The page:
This Is What The Historic Anti-Authorities Protests In Cuba Look Like

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Anti-government protests erupted in Cuba this week over lack of access to food and basic health care amid a surge in COVID cases.

The country has suffered from massive inflation and prolonged blackouts as longstanding U.S. sanctions restricting access to basic goods and finance, as well as decades of government corruption and mismanagement, were exacerbated by a decline in tourism during the pandemic.

The protests began on Sunday and have quickly spread across the country as thousands of Cubans are frustrated by hunger and basic services shortages. “Our children are dying of hunger,” shouted a protester in a video posted on Facebook. Another video on Twitter appeared to show protesters calling for “change the system”.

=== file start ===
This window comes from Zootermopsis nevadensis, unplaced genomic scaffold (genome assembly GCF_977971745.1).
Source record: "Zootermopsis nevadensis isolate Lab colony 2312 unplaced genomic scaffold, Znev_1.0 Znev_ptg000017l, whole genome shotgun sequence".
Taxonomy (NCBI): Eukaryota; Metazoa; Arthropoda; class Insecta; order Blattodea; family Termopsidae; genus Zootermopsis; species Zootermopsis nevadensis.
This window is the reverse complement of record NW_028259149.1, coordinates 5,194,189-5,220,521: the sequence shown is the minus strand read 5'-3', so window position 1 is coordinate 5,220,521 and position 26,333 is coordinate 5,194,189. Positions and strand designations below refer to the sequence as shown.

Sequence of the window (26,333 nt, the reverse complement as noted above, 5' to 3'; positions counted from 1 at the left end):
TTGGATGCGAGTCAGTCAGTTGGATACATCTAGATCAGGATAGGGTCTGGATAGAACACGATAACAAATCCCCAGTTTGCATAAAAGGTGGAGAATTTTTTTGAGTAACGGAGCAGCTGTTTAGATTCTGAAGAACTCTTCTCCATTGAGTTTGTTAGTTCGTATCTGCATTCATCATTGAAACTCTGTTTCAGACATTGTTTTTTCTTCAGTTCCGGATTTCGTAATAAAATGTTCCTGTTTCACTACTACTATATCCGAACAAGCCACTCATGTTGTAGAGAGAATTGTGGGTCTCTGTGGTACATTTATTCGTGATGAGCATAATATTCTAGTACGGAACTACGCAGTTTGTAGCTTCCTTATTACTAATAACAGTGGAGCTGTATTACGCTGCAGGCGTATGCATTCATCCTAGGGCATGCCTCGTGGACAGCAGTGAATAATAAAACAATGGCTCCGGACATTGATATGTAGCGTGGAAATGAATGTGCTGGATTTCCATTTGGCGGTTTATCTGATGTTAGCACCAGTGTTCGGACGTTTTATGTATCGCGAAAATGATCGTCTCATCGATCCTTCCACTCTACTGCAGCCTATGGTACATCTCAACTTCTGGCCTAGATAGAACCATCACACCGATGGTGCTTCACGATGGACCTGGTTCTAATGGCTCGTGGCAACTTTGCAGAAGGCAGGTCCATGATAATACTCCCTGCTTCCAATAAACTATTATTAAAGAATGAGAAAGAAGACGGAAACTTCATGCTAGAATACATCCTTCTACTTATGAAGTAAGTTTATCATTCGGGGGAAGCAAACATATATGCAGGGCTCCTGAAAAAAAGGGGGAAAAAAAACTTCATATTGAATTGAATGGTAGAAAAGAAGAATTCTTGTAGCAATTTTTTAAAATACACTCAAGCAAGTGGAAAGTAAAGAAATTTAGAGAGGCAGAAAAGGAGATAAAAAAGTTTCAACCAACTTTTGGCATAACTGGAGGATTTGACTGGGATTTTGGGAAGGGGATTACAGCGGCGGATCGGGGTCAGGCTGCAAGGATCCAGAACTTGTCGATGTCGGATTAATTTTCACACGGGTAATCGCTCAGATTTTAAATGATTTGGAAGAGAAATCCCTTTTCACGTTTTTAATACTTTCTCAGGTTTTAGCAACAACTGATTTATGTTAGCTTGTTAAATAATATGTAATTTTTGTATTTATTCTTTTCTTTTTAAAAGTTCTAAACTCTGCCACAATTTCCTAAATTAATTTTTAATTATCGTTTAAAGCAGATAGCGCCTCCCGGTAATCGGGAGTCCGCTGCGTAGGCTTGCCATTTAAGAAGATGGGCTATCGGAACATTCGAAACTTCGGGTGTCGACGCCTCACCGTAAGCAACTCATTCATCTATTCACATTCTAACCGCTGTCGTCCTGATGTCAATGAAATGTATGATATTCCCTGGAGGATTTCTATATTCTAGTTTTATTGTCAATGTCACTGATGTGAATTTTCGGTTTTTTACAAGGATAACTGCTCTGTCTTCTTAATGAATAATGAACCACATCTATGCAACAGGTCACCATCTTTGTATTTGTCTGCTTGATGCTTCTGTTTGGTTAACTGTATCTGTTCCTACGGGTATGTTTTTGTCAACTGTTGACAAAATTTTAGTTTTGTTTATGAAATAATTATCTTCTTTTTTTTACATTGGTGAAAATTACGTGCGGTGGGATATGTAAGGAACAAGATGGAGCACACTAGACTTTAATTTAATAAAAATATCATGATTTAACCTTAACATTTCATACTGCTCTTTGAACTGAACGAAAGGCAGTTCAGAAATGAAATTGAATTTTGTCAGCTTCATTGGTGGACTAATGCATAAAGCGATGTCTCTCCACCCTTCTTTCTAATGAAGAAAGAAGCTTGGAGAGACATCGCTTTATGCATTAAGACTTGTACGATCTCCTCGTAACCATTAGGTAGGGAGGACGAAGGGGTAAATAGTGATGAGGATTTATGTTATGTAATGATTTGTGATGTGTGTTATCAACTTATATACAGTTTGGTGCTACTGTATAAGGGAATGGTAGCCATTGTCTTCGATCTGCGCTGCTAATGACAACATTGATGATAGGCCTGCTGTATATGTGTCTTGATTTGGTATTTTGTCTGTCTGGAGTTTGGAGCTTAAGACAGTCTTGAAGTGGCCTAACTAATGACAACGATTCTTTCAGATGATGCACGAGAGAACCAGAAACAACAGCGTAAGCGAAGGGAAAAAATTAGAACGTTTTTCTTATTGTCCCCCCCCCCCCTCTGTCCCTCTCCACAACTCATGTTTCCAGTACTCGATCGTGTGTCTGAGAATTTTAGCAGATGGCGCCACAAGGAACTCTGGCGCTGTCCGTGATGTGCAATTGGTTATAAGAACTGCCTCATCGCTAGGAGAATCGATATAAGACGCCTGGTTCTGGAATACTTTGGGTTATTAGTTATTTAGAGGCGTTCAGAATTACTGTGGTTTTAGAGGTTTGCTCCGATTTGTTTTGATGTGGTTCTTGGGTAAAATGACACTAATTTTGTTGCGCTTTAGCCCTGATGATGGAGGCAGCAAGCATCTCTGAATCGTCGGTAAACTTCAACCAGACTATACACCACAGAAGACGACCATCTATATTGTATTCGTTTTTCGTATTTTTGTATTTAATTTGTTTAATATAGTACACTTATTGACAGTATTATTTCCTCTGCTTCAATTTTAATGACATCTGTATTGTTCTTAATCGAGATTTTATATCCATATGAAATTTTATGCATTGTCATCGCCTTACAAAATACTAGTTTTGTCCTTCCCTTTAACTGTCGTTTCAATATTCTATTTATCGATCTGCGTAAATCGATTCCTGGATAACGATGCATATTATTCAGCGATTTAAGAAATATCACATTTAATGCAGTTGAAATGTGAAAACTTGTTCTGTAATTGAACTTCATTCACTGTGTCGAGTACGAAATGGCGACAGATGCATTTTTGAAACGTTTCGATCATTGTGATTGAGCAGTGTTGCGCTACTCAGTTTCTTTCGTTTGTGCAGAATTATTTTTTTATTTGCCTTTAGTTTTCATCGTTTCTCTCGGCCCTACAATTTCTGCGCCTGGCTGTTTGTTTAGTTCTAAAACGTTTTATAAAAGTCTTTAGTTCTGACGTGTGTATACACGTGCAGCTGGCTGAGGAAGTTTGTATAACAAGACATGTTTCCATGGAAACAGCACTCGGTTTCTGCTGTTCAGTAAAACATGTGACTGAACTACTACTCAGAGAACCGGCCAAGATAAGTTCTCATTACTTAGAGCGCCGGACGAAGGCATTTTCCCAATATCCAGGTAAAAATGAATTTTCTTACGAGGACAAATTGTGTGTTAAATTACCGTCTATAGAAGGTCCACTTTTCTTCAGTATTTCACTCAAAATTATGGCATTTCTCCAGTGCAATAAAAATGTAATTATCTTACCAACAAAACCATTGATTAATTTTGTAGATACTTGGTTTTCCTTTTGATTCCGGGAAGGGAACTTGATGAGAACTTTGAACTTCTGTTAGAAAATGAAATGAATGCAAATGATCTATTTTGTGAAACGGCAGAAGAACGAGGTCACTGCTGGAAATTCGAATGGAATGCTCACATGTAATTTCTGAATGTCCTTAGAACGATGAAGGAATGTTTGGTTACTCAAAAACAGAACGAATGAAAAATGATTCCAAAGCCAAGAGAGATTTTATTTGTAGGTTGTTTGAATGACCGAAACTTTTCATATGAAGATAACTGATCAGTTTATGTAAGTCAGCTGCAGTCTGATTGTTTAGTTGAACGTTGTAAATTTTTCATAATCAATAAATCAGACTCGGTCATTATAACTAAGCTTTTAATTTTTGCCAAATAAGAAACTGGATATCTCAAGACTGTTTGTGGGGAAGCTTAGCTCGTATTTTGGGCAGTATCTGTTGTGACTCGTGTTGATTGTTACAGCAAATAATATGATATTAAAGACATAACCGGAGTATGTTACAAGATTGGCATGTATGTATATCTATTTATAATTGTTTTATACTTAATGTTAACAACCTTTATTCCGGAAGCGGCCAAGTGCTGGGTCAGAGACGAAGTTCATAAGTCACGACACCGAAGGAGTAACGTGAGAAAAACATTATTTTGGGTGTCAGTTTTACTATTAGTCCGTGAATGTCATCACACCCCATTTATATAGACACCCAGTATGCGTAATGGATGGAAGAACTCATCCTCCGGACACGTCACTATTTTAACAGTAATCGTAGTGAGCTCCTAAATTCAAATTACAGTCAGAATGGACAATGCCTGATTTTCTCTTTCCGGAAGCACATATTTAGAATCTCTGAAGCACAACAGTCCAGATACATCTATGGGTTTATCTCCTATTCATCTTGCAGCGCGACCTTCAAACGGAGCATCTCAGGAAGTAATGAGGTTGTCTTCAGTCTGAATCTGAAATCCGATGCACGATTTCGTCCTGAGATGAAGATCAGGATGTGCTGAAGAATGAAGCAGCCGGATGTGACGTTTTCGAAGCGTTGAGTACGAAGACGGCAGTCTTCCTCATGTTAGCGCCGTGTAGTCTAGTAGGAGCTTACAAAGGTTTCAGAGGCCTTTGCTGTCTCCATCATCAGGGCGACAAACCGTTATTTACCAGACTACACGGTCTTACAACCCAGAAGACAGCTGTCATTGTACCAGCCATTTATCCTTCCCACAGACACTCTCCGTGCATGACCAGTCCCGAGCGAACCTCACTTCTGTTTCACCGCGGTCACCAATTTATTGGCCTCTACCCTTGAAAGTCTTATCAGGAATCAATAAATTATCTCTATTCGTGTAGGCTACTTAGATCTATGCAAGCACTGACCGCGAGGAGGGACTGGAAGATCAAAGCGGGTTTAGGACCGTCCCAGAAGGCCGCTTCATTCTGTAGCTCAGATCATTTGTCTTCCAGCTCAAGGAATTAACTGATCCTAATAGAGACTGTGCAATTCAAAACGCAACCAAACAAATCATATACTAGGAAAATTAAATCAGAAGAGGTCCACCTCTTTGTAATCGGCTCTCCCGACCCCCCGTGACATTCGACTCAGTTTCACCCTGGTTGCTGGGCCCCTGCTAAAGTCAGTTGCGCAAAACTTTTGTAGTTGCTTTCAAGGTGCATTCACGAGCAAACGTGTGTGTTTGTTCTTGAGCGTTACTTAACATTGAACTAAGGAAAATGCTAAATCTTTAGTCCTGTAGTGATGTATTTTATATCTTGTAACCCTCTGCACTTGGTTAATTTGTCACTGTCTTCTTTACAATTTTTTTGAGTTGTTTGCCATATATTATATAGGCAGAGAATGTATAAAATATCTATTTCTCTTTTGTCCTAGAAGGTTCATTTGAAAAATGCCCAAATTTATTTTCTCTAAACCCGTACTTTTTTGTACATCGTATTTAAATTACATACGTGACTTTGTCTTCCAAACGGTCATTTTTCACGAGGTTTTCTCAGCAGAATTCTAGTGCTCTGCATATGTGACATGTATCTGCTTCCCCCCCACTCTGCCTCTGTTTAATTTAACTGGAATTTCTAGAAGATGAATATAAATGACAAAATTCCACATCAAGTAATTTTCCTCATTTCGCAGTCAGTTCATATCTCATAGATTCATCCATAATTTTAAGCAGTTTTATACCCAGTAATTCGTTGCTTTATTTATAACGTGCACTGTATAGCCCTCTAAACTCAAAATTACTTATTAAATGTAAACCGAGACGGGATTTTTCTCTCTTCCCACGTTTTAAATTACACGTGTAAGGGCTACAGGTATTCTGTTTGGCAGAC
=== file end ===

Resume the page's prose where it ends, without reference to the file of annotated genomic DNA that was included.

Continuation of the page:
The protests are the largest in the recent past, and government forces, who are usually quick to suppress demonstrations, have struggled to maintain control at first. Some musicians who were suppressed along with artists for their statements also made statements in support of the demonstrators.

Intermittent Internet shutdowns and harassment and detention of journalists made it difficult to review what was happening on the ground; However, photos and videos have emerged showing both uniformed and civilian officers beating protesters with batons and appearing to shoot them. At least one person was killed and Amnesty International said at least 150 others have been reported missing and may have been arrested.

While the government appears to have softened its stance a bit and lifted a tax on imports of goods to the island, that may not be enough to quell the protests. “No, we don’t want crumbs. We want freedom. No blood has flowed on the Cuban streets to import a few more suitcases, ”tweeted blogger and government critic Yoaní Sánchez.